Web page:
to 7 days and then immunostained with F59 and S58.
All muscle fibers expressed fast MyHCs but none
expressed a slow MyHC. Therefore, inhibition of the
Ras/MAP kinase signaling mechanism by PD98059 had
no significant effect on the regulation of the slow MyHC
gene in both PM and MA muscle fiber cultures.
In total, these results suggest that a serine/threonine
kinase regulates slow MyHC gene expression in slow
MA muscle fibers and that this kinase activity resides
in protein kinase C. Furthermore, lack of slow MyHC
gene expression in PM muscle fibers cultured in the
presence of PKC inhibitors suggests that slow MyHC
gene expression in these fibers is regulated by a different, fiber type-specific, mechanism.
Monoclonal antibody S58 recognizes both slow MyHC
2 and MyHC 3 (Page et al., 1992). To determine whether
slow MyHC 2 gene expression was induced by inhibition of protein kinase C activity, northern blot analysis
was performed (Fig. 3). Total RNAs were isolated from
separate day 7 cultures of PM and MA muscle fibers
only, separate day 7 co-cultures of PM and MA muscle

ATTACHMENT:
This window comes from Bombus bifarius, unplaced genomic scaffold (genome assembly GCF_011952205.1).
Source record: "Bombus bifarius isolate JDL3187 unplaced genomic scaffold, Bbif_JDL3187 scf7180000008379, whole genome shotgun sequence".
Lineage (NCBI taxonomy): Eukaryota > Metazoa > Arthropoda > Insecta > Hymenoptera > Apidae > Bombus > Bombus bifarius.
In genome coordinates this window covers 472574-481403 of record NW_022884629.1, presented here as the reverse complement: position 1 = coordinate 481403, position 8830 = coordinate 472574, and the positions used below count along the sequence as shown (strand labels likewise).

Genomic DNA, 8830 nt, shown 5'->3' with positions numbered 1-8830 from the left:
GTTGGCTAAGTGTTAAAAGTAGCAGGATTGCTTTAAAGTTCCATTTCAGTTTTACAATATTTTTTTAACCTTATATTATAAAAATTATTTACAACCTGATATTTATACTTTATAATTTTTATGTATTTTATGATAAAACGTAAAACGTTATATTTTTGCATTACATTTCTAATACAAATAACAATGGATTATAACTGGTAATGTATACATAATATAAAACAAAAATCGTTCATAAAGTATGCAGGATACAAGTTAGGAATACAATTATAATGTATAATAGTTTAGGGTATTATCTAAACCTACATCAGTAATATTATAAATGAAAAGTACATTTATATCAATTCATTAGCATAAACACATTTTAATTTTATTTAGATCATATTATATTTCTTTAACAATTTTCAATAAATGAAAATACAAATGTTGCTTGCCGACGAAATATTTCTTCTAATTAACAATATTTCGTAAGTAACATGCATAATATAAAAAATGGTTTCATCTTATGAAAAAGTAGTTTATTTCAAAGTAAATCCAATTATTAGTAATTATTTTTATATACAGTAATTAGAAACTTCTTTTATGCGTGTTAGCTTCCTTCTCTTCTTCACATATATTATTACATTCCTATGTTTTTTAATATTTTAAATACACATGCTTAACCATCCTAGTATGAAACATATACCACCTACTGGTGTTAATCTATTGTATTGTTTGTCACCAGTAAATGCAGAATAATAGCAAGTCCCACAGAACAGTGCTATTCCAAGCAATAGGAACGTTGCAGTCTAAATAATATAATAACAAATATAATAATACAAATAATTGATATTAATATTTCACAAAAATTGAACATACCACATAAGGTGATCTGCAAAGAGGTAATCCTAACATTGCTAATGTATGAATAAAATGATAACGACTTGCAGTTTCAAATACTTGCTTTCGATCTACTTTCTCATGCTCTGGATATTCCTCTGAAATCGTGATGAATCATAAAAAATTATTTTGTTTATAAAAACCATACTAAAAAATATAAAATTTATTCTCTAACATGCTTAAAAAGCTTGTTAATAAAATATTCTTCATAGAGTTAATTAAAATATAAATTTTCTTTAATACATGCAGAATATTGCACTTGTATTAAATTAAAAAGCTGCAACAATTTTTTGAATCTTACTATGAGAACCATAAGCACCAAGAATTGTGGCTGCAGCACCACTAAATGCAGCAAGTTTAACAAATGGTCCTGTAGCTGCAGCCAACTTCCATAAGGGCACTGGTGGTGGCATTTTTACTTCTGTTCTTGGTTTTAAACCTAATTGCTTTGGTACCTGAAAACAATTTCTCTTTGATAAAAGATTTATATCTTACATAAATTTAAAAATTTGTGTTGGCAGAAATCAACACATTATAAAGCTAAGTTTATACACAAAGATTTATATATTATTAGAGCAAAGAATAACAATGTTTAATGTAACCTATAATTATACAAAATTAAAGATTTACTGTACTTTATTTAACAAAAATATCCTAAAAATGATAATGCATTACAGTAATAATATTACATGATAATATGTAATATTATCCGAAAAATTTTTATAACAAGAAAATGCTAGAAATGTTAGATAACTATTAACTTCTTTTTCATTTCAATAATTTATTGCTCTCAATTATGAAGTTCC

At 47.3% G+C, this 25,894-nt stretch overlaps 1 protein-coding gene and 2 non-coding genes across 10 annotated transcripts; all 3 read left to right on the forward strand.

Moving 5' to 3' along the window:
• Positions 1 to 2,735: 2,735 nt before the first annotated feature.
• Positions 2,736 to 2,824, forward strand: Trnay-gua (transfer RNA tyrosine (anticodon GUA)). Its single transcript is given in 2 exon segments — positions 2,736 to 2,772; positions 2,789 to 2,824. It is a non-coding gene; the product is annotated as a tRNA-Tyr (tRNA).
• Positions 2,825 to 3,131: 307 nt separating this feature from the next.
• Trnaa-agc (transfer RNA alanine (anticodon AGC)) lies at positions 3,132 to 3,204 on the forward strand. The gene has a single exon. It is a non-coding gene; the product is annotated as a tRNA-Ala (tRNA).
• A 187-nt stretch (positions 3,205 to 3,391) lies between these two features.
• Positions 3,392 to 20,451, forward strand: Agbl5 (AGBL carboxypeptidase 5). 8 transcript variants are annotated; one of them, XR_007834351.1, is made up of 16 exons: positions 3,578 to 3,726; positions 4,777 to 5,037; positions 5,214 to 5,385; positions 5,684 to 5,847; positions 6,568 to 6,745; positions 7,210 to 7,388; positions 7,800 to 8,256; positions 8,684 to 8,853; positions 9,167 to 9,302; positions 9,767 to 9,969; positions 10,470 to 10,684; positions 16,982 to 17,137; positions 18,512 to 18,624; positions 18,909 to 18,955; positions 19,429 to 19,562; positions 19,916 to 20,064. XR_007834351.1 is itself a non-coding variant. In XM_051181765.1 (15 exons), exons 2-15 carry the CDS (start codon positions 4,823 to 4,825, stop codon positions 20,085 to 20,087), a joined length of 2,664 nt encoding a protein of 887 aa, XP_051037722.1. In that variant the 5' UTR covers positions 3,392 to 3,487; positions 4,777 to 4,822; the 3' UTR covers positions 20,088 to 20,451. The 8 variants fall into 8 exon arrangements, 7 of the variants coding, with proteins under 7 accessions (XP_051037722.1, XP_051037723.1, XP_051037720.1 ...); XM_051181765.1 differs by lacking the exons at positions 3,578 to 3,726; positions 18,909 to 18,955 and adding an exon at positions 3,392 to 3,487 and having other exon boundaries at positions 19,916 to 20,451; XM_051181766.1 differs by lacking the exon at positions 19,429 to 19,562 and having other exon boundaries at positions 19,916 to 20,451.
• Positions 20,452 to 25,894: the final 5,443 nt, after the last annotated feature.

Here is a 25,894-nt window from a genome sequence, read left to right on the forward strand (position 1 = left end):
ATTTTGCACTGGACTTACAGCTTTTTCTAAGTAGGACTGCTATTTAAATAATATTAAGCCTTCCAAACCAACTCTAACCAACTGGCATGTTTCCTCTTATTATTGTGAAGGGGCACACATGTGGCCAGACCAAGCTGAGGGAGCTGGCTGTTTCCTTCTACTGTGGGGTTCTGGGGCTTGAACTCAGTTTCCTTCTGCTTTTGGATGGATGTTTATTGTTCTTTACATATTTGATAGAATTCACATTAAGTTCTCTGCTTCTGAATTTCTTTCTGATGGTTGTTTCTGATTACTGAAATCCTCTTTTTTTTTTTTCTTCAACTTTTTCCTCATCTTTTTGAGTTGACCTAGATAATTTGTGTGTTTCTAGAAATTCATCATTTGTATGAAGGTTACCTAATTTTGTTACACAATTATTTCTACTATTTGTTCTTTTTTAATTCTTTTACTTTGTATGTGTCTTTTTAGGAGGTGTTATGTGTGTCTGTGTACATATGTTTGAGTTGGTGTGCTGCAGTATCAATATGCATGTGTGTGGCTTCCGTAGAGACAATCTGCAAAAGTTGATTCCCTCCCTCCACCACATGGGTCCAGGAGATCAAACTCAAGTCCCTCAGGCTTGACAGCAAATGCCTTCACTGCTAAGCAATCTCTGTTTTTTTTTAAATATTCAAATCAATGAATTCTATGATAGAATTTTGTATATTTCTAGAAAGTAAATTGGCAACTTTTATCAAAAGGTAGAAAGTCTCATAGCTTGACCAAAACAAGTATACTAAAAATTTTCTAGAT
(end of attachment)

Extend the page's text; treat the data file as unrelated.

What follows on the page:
fibers plus embryonic spinal cord explants, as well as
from individual PM and MA muscle fiber cultures
incubated in medium containing 4 ng/ml staurosporine,
or medium containing 10 nM GF109203X. RNA blots
PKC ACTIVITY REGULATES SLOW MyHC 2 GENE EXPRESSION
181
Fig. 2. The protein kinase C specific inhibitor, bisindolylmaleimide I
(GF109203X), induced slow MyHC
gene expression in vitro in MA muscle
fibers only. ED13 PM (A, C) and MA
(B, D) muscle fibers were cultured for
7 days. Bisindolylmaleimide I was
added to the culture medium on days
3 and 5 of incubation at a concentration of 20 nM. Cultures were immunostained with anti-fast MyHC mAb,
F59 (A, B) and anti-slow MyHC 2
mAb S58 (C, D) followed by Texas
red and fluorescein-conjugated secondary antibodies, respectively. All
PM and MA muscle fibers expressed
a fast MyHC gene(s) (A, B) but only
MA muscle fibers expressed slow
MyHC in the presence of the PKC
inhibitor, bisindolylmaleimide I (D).
Fig. 3. Northern blot analysis of PM and MA muscle fiber cultures
shows slow MyHC 2 gene expression in MA cultures only. PM and MA
muscle fiber cultures were established and incubated as before without
embryonic spinal cord explants (PM and MA), with embryonic spinal cord
explants from day 3–7 of incubation (⫹ Nerves), or in medium containing
either 4 ng/ml staurosporine (⫹ Stauro) or 20 nM GF109203X (⫹ GF). (A)
RNA samples were probed with a slow MyHC 2 specific oligonucleotide
(See Methods.) Slow MyHC 2 mRNA was not detected in PM RNA
samples from any experimental condition. Slow MyHC 2 mRNA was also
not detected in MA RNA samples, but it was detected when MA muscle
fibers were incubated in the presence of innervation as previously
described (DiMario and Stockdale, 1997) and when culture medium
contained staurosporine or GF109203X. (B) Ethidium bromide staining of
aliquots of each RNA sample in an agarose gel shows approximate equal
loading of rRNA.